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Pumping or vacuum tanks are the primary equipment needed in any environmental or wastewater cleanup operation, but for large operations or remote jobs, frac tanks are helpful for storing wastewater temporarily and then transporting it for later disposal. From water remediation to septic pumping, we have equipment solutions for environmental industry uses. There are different types of frac tanks that can be beneficial depending on the project or application. Not all frac tanks fit all, the different capacities and features make these tanks ideal in very specific situations for storing certain materials.
Depending on your specific operation, Geneva Equipment will help you select the frac tank or other equipment that will deliver the best result in the most cost-effective way. Learn more about various environmental applications that can benefit fro frac tanks below.
Check out this YouTube video: A Guide to Septic System Maintenance
Best for the Job: Flat Top Frac Tank
A flat top frac tank provides convenient, portable wastewater storage next to septic pumping operations. Pump directly from a vacuum tank into a frac tank and move to the next operation quickly. Most flat top frac tanks have a storage capacity of 21,000 gallons or 500 BBL, so you can transfer 4 to 7 vacuum tank loads depending on the size into the frac tank for later disposal. Place the frac tank at a central location to make any septic pumping operation more efficient. For example, if you're pumping at a location that is 40 miles away from the disposal site, place a frac tank halfway at the 20-mile mark. Now your vacuum tankers only have to travel half the distance to unload, so you can get more pumping done in less time. Many tanks are also epoxy lined, so they won't deteriorate with the chemical composition of wastewater.
Best for the Job: Flat Top Frac Tank
A flat top frac tank offers convenient chemical or fuel storage next to cleaning operations at refineries. Park the frac tanks onsite as you clean out fuel tanks or crude oil tanks. Use the frac tanks for temporary storage during the operation, then transport for later disposal. A frac tank is easy to fill and drain, so refineries can perform necessary cleaning quickly and easily.
Best for the Job: Flat Top Frac Tank, Water Remediation Equipment
A flat top frac tank is the most economical portable storage for basic water remediation projects. When you are retrieving dirty water or water that has been contaminated by fuel or chemicals, pump the dirty water into the frac tank for temporary storage onsite. When your clean-up operation is finished, frac tanks are easily transported to another site for disposal or filtration of the dirty or contaminated water.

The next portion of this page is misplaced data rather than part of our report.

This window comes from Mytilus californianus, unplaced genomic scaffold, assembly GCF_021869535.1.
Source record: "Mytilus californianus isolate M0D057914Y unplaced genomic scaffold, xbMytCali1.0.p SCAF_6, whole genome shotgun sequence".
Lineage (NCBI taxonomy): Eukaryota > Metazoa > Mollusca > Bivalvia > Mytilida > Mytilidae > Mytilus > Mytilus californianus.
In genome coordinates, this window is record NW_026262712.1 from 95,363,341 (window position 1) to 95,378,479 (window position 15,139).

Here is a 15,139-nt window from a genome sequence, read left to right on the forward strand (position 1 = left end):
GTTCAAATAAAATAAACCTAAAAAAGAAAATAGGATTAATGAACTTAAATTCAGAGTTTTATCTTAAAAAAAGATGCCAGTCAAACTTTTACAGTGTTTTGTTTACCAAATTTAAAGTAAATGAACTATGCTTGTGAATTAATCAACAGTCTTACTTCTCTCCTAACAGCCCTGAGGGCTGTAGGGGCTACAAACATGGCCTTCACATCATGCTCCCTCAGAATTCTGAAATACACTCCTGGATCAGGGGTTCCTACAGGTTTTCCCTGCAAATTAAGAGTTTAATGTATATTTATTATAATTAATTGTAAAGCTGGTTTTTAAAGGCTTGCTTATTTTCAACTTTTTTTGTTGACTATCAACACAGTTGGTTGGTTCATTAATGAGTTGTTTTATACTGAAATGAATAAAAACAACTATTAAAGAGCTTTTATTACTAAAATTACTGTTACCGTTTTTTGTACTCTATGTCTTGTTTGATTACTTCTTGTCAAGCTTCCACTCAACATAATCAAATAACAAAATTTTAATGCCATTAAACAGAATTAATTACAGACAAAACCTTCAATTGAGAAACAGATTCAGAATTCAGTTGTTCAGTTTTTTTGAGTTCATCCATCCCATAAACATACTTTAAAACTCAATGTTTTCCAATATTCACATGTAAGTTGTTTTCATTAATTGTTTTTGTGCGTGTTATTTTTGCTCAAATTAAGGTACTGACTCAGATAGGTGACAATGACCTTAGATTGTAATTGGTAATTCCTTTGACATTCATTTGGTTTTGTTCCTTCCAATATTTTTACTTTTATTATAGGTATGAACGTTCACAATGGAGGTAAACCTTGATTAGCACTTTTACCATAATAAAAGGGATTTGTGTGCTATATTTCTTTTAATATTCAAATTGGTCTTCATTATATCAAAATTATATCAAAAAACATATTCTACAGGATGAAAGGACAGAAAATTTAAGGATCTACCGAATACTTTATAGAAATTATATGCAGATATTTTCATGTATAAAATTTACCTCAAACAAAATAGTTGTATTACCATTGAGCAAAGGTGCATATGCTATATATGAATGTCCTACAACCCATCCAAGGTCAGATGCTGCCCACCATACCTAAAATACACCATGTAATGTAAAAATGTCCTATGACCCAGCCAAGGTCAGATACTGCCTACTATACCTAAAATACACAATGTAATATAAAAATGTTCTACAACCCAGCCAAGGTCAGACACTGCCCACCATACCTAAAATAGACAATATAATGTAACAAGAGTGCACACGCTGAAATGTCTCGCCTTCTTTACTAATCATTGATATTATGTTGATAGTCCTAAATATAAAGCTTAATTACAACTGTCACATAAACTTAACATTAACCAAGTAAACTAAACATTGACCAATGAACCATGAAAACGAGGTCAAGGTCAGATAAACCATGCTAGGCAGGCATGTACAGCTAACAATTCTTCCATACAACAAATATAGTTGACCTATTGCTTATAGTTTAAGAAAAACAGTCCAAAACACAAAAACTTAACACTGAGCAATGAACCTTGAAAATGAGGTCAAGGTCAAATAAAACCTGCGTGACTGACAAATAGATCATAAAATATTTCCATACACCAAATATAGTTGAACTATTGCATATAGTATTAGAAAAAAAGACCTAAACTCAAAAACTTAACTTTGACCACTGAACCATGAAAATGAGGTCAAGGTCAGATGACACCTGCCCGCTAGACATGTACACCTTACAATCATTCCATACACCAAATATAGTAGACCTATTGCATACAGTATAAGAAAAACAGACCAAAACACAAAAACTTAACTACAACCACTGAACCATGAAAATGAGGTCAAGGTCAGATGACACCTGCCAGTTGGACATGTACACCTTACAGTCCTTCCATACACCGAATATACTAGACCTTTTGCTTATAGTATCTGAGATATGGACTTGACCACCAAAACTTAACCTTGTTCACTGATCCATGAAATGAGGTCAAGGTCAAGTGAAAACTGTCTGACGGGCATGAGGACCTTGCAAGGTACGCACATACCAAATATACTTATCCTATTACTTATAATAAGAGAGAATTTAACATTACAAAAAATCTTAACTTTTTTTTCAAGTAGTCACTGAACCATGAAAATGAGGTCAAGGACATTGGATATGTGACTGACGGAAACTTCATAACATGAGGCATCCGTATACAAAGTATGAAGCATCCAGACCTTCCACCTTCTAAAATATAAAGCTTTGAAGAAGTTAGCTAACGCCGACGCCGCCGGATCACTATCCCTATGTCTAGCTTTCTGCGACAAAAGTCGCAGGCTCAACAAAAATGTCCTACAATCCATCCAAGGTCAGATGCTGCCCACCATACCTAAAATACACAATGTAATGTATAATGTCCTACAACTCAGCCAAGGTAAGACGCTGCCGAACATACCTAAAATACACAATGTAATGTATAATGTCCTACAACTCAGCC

In addition to frac tanks, we also have other water remediation equipment available including scalper shaker units, centrifuge units, and skimmer units. Learn more about Water Remediation Equipment types and uses here.
Best for the Job: Wier Tank
Weir tanks are effective for heavy duty environmental jobs such as pond and sludge dewatering. Weir tanks are sectioned off into different compartments that speed up the settling of solids, particulates, and floating oils. A compartment may include a settling tank, sometimes called a sand trap, to allow the heavier material or sludge to separate from the liquids and sink to the bottom. This process is called dewatering because it separates the solids from water for easier disposal. Some have a "V" shaped floor to drain stored liquids with ease. Tanks can then be transported easily to another location for disposal or filtration.
Best for the Job: Open Top Frac Tank
Open Top Frac Tanks allow the easiest access to check fluid levels in the tank during environmental clean-up operations. An open top frac tank also has 24" man ways to allow the easiest access to clean tanks after the job is finished. Store dirty water during an environmental clean-up operation in an open top tank with a capacity of up to 21,000 gallons.
Best for the Job: Double Wall Frac Tanks
Double Wall Frac Tanks feature a built-in secondary containment wall, which is a must when storing contaminated liquids near environmentally sensitive areas. The double wall design ensures an extra layer of protection against leaking and acts as a secondary containment system built into the tank. This is especially important when you need to capture and store contaminated liquids in bulk near fresh water sources and other areas with strict regulatory requirements. Don't sacrifice capacity for secondary containment, though. Most double wall tanks have a large capacity of 16,000 gallons. Get peace of mind on your environmental job site with a double wall tank.